William Steigerwald | EurekAlert!
Further information:
http://www.nasa.gov
http://www.nasa.gov/mission_pages/epoxi/alien_ocean.html

More articles from Physics and Astronomy:

nachricht Heating quantum matter: A novel view on topology
22.08.2017 | Université libre de Bruxelles

nachricht Engineering team images tiny quasicrystals as they form
18.08.2017 | Cornell University

All articles from Physics and Astronomy >>>

The most recent press releases about innovation >>>

Die letzten 5 Focus-News des innovations-reports im Überblick:

Im Focus: Fizzy soda water could be key to clean manufacture of flat wonder material: Graphene

Whether you call it effervescent, fizzy, or sparkling, carbonated water is making a comeback as a beverage. Aside from quenching thirst, researchers at the University of Illinois at Urbana-Champaign have discovered a new use for these "bubbly" concoctions that will have major impact on the manufacturer of the world's thinnest, flattest, and one most useful materials -- graphene.

As graphene's popularity grows as an advanced "wonder" material, the speed and quality at which it can be manufactured will be paramount. With that in mind,...

Im Focus: Exotic quantum states made from light: Physicists create optical “wells” for a super-photon

Physicists at the University of Bonn have managed to create optical hollows and more complex patterns into which the light of a Bose-Einstein condensate flows. The creation of such highly low-loss structures for light is a prerequisite for complex light circuits, such as for quantum information processing for a new generation of computers. The researchers are now presenting their results in the journal Nature Photonics.

Light particles (photons) occur as tiny, indivisible portions. Many thousands of these light portions can be merged to form a single super-photon if they are...

Im Focus: Circular RNA linked to brain function

For the first time, scientists have shown that circular RNA is linked to brain function. When a RNA molecule called Cdr1as was deleted from the genome of mice, the animals had problems filtering out unnecessary information – like patients suffering from neuropsychiatric disorders.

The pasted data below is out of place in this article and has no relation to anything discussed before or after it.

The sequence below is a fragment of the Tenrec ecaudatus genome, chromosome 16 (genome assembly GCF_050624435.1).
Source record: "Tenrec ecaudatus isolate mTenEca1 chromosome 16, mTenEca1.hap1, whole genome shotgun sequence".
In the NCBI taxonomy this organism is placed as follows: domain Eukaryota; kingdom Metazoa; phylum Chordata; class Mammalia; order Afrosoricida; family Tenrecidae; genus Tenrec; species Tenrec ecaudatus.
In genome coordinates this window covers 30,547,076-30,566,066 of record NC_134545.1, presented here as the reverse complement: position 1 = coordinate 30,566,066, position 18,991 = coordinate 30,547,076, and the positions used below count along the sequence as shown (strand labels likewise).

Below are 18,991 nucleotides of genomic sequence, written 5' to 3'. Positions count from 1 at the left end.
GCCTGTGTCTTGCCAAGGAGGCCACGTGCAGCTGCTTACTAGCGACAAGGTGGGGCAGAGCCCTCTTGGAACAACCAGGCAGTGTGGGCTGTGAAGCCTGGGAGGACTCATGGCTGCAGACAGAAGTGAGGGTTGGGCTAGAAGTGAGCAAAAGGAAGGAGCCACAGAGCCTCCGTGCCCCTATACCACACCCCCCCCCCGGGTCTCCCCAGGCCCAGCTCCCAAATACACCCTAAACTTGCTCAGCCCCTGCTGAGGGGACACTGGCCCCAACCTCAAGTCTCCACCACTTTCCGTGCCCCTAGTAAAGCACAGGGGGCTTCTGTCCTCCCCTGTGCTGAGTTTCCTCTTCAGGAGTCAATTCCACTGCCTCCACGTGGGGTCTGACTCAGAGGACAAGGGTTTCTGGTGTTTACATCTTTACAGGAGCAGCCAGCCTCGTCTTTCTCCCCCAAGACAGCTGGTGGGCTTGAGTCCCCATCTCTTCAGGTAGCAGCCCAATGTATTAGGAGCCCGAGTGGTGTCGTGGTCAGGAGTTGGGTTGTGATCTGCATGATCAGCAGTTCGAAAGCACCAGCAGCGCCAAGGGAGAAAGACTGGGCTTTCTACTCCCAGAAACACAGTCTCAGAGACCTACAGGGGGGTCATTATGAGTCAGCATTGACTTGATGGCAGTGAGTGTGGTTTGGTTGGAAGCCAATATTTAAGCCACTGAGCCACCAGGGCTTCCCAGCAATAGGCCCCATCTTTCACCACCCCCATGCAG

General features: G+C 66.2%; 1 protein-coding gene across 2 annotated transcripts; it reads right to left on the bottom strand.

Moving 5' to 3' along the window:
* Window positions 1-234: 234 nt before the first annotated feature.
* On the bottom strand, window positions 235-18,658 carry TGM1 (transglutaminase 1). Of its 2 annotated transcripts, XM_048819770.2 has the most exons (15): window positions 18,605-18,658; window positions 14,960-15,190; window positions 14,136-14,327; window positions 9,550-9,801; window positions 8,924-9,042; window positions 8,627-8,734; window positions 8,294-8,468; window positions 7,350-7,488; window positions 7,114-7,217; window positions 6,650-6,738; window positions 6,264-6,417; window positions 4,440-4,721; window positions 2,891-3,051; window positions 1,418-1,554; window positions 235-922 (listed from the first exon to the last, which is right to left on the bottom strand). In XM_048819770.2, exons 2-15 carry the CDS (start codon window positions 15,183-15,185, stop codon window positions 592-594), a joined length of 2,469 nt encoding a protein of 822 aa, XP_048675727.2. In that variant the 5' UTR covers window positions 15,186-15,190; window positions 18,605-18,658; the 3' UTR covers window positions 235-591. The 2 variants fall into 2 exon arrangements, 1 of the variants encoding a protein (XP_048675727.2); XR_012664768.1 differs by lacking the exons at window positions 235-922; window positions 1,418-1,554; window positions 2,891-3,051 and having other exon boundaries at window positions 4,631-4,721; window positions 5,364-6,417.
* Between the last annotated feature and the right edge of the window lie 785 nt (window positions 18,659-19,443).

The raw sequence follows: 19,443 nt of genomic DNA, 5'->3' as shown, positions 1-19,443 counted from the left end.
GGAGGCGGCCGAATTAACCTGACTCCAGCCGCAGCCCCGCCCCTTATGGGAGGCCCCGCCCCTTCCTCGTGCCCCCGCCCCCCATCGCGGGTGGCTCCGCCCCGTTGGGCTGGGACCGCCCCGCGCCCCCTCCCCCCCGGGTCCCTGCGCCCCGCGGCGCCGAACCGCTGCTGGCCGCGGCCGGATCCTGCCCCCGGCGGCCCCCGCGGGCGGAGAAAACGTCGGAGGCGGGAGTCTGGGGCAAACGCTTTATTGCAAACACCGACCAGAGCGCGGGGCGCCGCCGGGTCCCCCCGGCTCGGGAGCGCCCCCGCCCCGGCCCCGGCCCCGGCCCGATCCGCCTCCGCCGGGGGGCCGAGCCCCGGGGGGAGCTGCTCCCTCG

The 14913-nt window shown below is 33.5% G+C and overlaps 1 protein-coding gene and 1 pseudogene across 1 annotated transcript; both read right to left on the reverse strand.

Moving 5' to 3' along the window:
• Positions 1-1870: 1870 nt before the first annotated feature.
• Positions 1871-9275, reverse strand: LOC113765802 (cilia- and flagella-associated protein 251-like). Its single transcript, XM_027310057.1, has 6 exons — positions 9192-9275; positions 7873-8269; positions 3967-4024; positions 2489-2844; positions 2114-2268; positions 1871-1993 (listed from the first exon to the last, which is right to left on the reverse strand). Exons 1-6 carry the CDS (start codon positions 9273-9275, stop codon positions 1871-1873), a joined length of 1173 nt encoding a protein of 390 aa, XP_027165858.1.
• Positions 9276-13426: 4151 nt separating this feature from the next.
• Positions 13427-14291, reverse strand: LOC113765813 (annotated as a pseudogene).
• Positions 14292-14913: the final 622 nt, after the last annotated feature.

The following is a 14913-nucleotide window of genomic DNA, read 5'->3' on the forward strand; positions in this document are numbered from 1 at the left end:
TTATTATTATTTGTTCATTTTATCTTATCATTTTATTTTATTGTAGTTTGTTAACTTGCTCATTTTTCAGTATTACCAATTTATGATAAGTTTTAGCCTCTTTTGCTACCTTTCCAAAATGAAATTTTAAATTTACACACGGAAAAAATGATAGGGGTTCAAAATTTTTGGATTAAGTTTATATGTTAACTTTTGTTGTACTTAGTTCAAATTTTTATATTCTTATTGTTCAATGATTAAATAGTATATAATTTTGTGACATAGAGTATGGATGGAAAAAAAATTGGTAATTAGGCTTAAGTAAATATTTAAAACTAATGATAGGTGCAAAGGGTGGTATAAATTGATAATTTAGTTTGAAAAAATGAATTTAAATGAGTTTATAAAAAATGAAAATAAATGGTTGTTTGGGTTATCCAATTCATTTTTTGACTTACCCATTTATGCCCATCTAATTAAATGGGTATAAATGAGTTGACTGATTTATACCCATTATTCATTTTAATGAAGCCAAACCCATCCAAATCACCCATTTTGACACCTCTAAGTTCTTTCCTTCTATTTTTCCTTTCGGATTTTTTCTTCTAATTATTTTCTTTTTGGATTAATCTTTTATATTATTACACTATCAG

While hundreds of circular RNAs (circRNAs) are abundant in mammalian brains, one big question has remained unanswered: What are they actually good for? In the...

Im Focus: RAVAN CubeSat measures Earth's outgoing energy

An experimental small satellite has successfully collected and delivered data on a key measurement for predicting changes in Earth's climate.

The Radiometer Assessment using Vertically Aligned Nanotubes (RAVAN) CubeSat was launched into low-Earth orbit on Nov. 11, 2016, in order to test new...

Im Focus: Scientists shine new light on the “other high temperature superconductor”

A study led by scientists of the Max Planck Institute for the Structure and Dynamics of Matter (MPSD) at the Center for Free-Electron Laser Science in Hamburg presents evidence of the coexistence of superconductivity and “charge-density-waves” in compounds of the poorly-studied family of bismuthates. This observation opens up new perspectives for a deeper understanding of the phenomenon of high-temperature superconductivity, a topic which is at the core of condensed matter research since more than 30 years. The paper by Nicoletti et al has been published in the PNAS.

Since the beginning of the 20th century, superconductivity had been observed in some metals at temperatures only a few degrees above the absolute zero (minus...

All Focus news of the innovation-report >>>

Anzeige

Anzeige

Event News

Call for Papers – ICNFT 2018, 5th International Conference on New Forming Technology

16.08.2017 | Event News

Sustainability is the business model of tomorrow

04.08.2017 | Event News

Clash of Realities 2017: Registration now open. International Conference at TH Köln

26.07.2017 | Event News

 
Latest News

Cholesterol-lowering drugs may fight infectious disease

22.08.2017 | Health and Medicine

Meter-sized single-crystal graphene growth becomes possible

22.08.2017 | Materials Sciences

Repairing damaged hearts with self-healing heart cells

22.08.2017 | Life Sciences

VideoLinks
B2B-VideoLinks
More VideoLinks >>>